Saviours of the ale industry? Or a pair of twats? As they say on reality TV, YOU decide...
One of the most controversial beer stories this year is the entry of man behaving badly Neil Morrissey into the brewing industry, with his mate Richard Fox. They took over a pub, Ye Olde Punch Bowl at Marton cum Grafton in Yorkshire, built a microbrewery in the back garden, started turning out a golden ale that was very quickly listed nationwide in Tesco, and got the whole thing made into a TV show, Neil Morrissey’s Risky Business, which ran for three weeks on Channel 4.
The whole saga sent the beer world into a bit of a tizz, and we can summarise the debate as follows. On the one hand, the brewing industry is gasping for breath and celebrity involvement is the oxygen of our times. It can only be a good thing. They’re brewing real ale rather than lager – nothing wrong with lager of course, but ale needs publicity to help challenge outdated perceptions of it. And in the TV series, they managed to get beer on the telly for the first time since Michael Jackson’s Beer Hunter, seventeen years ago.
So what’s the problem? Well, they’re interlopers. They swan in from nowhere, with no brewing background, and suddenly it’s their beer in Tesco and them on the telly. That’s just not fair. Brewers are jealous of the success of the beer, and people like me are jealous because it should be us on the telly because we’ve been trying for years and we’ve all put so much more work in. They’re famous, we’re jealous and bitter.
And the telly programme itself – was it a good advertisement for beer? Reviews were mixed, and many industry grumblers felt it was too laddish. Too much swearing. As we know, in some corners of the industry these are terrible crimes.
I must confess I’m ambivalent myself. I’ve known Richard Fox for a few years and he’s a really nice bloke. He’s a great ambassador for beer, particularly at live events where he evangelises beer and food matching. But I’ve had about five or six serious attempts at getting my books turned into TV series and never succeeded. They have a book tie-in which has an endorsement on the front from Richard Hammond – why can’t I have a quote from Richard Hammond? And the book shamelessly and without credit rips off an idea from Man Walks into a Pub.
So I’m a bit resentful and jealous, at the same time as feeling sneery and critical of people in the brewing industry who feel the same way. To resolve my feelings one way or the other, I went along a few weeks ago to the official trade launch of Morrissey Fox, with the intention of letting the beer itself do the talking.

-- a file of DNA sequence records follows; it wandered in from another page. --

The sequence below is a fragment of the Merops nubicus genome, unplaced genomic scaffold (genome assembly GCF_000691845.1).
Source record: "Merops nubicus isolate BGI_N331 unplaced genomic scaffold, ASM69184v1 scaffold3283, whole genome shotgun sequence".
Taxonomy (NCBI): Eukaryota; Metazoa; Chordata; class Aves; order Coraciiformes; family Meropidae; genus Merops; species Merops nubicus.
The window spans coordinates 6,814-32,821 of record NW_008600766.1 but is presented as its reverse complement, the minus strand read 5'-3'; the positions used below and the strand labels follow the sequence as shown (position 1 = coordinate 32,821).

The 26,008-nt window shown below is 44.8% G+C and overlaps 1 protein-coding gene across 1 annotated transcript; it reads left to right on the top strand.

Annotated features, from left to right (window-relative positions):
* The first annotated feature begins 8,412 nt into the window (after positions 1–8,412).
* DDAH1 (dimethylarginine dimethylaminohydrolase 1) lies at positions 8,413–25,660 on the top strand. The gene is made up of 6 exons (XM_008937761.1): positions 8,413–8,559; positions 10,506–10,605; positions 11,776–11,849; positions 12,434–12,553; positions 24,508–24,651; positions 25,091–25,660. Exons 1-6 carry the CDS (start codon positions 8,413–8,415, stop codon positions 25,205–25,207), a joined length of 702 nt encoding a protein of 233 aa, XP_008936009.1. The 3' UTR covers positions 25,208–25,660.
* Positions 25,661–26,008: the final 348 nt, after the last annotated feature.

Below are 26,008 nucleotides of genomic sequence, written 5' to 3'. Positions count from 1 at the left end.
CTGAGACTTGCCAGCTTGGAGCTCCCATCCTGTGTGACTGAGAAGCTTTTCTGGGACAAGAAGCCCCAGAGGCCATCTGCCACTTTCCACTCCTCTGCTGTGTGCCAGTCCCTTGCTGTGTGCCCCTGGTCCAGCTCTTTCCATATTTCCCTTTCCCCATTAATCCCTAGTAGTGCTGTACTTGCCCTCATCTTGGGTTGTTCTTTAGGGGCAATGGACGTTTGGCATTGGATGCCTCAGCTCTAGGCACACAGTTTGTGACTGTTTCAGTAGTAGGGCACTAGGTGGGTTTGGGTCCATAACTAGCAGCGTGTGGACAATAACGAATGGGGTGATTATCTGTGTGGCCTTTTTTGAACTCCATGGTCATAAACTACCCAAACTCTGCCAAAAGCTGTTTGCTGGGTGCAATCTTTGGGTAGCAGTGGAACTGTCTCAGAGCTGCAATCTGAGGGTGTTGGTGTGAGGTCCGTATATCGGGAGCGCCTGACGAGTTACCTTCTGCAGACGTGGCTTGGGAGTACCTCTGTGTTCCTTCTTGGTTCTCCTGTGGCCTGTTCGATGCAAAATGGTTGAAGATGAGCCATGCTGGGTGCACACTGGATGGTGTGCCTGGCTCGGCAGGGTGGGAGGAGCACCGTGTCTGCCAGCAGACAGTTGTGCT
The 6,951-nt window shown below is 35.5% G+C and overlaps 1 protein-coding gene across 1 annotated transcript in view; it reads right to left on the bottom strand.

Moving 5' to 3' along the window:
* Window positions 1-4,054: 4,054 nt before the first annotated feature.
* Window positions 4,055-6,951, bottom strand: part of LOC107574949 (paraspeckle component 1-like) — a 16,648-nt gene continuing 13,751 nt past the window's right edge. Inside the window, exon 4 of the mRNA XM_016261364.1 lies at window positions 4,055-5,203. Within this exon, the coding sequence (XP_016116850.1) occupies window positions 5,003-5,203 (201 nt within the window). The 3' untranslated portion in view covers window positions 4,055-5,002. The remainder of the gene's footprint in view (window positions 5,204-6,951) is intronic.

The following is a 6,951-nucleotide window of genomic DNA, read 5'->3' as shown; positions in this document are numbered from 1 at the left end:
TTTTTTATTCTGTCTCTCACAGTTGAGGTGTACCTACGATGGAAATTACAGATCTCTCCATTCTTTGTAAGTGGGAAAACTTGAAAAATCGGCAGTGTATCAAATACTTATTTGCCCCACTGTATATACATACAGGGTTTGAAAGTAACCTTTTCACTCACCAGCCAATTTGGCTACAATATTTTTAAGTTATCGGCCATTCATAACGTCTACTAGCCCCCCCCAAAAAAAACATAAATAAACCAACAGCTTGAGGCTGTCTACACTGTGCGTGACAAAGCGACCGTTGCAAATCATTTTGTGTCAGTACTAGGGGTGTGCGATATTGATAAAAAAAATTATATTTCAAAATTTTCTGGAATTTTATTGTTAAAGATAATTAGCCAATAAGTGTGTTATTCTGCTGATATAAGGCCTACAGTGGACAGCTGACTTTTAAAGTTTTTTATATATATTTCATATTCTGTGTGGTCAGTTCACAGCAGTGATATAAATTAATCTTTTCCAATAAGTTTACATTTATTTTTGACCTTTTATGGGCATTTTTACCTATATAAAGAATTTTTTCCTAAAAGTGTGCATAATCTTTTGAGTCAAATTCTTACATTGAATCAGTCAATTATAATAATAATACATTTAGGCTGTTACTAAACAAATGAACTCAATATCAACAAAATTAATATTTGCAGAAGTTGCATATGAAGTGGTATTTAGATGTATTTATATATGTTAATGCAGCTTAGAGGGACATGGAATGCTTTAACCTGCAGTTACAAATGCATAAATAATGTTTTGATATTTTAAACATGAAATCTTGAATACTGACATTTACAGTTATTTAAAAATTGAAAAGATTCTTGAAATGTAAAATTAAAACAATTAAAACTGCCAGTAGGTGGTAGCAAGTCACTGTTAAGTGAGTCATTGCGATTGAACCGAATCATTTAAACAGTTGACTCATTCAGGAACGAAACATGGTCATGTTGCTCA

My quest for objectivity ran into trouble straight away, because the two stars were pouring the beer themselves, working the bar like pros. Richard greeted me warmly and immediately introduced me TV’s Neil Morrissey. I was a big fan of Men Behaving Badly in its day, but I wasn’t star-struck because Neil is a genuinely warm and nice bloke who genuinely makes you feel like a mate. He may have been laying it on a bit thick when he said he was star-struck at meeting me! Turns out he’s a big fan of Man Walks into a Pub, having read it when Hugo Speer out of The Full Monty gave him a copy and said he had to read it.
Having seen The Full Monty I can, unfortunately, only ever picture Hugo Speer in a red leather thong. I imagined him wearing this, all oiled-up, while handing over a fake-tan-stained copy of my first book to the man who does the voice of Bob the Builder. It was a moment I could never have imagined at the start of my writing career.
Anyway, I tried my best to put this out of my head, and moved on to the beers.
The blonde ale is a blonde ale. I like blonde ales a lot and I like the way they bring people into the ale category for the first time. Morrissey Fox blonde ale was not at all bad and it was not the best I’ve tasted. There’s not much more I can say about it, but that shouldn’t be seen as a criticism.
The best bitter was a different story. This was a very fine beer indeed: chocolatey brown with a nice tight head, it was nutty and toffeeish and caramelly and very, very smooth, complex but insanely drinkable. I loved it.
Finally there was a Christmas ale, full of spicy and fruity flavours. It felt a bit obvious – too much of a collection of elements rather than a blended whole. But not unpleasant.
So they may be spawny gets who have more attention than they deserve. Or they may be very talented brewers who simply have more drive and nous than other brewers and beery media wannabes. Whatever, they are really, really nice blokes who genuinely love beer, and they’ve made two not-bad beers and one fantastic beer. If you just take that last sentence and forget the controversy and jealousy over the media circus, that’s good enough for me.